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Floor - Get Some Wax on There Please.

By Ashleylister @ashleylister
As a former competitive and more latterly professional ballroom dancer, I must confess to having a very keen interest in floors: More specifically ballroom floors.  A well waxed floor can make all the difference to glide, can affect how the choreography takes shape and more importantly in a marathon ten dance competition, whether a ballroom floor is sprung can greatly affect tiredness in the legs.
I have been privileged to dance on some of the best floors in the world, including The Tower Ballroom, The Hammersmith Palais and The Royal Albert Hall, which has an oval floor with high sides: A bit like dancing in a pit.  I have also danced on some of the most unusual floors. The floor at Matlock Bath is made of stone slabs and is merciless on the feet and legs. I was lucky when I competed there to have trained for over a year on a surface far worse. In 1968, my teacher Eric Lashbrooke, a former World Ballroom Champion, taught in an almost derelict church hall in Seacombe Ferry on The Wirral.  I complained bitterly to my father after the first lesson, that the floor had no polish, was gray in color and was riddled with splinters. My wise Dad told me that if I learned to dance well on that floor, I would be able to dance well on Blackpool beach. He was right.
Unfortunately, unlike the fabulous sprung floor at The Tower Ballroom, the dance floor in The Empress Ballroom at Blackpool's Winter Gardens has seen better days. Constant assault by the pressure of steel heeled stilettos has pitted it badly. When the British Open Championships are hosted there in May each year, a temporary replacement floor has to be laid over the top.
In 1969 I was selected to dance in Switzerland with my partner David. In preparation for the tour, we had a weekend rehearsal at The Midland Hotel, Morecambe. The ballroom floor was probably a quarter average size. It was almost impossible for  six young couples to dance on such a small surface. We had to work hard to adjust our routines but it paid off the end.  All the floors in the casinos that we performed in had similar sized ballroom floors.

Floor - get some wax on there please.

The Royal Albert Hall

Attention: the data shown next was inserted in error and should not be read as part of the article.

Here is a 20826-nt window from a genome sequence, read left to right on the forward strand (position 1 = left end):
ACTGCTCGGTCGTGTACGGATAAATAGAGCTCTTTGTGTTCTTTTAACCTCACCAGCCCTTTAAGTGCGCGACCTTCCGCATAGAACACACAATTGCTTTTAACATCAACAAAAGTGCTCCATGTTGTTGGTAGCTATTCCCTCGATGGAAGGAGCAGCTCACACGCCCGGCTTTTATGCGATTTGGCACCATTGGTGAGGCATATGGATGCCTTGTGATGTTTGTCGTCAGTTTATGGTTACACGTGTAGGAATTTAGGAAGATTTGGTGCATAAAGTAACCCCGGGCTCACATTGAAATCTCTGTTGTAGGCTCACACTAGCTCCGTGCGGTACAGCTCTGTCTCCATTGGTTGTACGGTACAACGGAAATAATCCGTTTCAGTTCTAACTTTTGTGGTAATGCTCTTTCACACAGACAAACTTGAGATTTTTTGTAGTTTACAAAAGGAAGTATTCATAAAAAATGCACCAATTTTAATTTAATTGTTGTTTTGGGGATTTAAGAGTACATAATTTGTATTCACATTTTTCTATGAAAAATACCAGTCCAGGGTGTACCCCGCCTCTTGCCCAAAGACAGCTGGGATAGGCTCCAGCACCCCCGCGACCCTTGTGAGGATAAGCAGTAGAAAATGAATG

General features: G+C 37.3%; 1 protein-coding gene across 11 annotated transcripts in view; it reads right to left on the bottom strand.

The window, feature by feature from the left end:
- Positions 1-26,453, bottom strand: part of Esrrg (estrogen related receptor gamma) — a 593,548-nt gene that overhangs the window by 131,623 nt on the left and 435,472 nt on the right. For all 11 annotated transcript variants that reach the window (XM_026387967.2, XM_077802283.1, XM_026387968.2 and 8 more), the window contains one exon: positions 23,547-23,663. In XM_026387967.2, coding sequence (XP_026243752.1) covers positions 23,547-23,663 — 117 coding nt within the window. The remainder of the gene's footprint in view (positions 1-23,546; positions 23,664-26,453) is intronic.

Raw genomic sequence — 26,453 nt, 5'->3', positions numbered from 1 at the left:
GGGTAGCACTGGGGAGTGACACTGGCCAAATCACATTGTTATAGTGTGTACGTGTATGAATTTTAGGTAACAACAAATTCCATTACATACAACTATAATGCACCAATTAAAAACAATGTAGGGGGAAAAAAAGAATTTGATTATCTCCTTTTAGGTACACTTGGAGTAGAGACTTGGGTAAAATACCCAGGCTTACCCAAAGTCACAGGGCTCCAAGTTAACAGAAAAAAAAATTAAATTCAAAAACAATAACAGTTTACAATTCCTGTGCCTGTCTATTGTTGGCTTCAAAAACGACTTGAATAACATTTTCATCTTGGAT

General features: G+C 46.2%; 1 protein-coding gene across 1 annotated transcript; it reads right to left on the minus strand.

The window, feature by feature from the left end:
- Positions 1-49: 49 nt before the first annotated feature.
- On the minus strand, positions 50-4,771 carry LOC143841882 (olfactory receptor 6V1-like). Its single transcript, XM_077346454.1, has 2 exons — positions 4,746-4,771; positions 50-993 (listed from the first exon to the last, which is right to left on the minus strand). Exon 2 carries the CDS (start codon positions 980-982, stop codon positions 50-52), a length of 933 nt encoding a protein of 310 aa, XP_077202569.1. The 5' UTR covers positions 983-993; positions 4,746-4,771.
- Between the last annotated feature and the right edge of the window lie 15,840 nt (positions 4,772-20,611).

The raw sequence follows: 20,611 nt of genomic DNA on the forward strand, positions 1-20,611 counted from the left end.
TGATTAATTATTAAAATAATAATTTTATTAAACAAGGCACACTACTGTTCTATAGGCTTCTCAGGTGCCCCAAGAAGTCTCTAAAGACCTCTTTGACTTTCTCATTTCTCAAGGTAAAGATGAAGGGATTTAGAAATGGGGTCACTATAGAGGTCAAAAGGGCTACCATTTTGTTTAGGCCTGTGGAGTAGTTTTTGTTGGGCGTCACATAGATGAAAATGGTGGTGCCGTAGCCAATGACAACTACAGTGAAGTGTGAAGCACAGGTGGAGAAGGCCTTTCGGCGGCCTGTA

On another note, I once stayed in a London Hotel in a room on the 100th floor. It had an amazing view of course and I was perfectly happy until a large jet flew past, level with my window. I am sure that I could see the faces of the passengers on board and was relieved to be fully clothed at the time. I didn't get much sleep.
I had another interesting floor encounter at Universal Studios in Florida. The Tower of Terror is like a hotel. A lift attendant straps you in and then you are taken to the top floor. The doors slide open to show you the view and when they close, the lift drops 26 floors. It was not for the faint-hearted and I was extremely nervous because I have a serious neck condition. I remember shaking for at least half an hour and vowed never to go on a roller coaster again. Scary stuff.
What else is there to say about floors? Well - a woman went to a psychiatrist and told him that she had a fear of the floor. He laughed and said, "Why can't you be afraid of something sensible, like heights?"  She replied, "It's not the height
 that kills you - it's the floor."
The poem this week is from my Dance series.
Strictly Dancing

Come dance with me,
Feel the flow,
Ride the rhythm to and fro,
Draw me close,
Hold me tight,
Let our passion's fire ignite.
Twist and turn,
Lunge and soar,
Grind your hips until they're sore,
Take me up,
Drop me down,
Spin my body round and round.
Breathing deeply,
Rise and fall,
Toe to toe,
Heel and ball,
Staccato steps on parquet floor,
Quicken tempo,
More and more.
Parrup, Parrup,
Your tango beat,
Envelopes me from head to feet,
Then last crescendo,
warm and wet.
Come dance with me and make me sweat.
Thank you for reading. Adele  Email ThisBlogThis!Share to TwitterShare to Facebook


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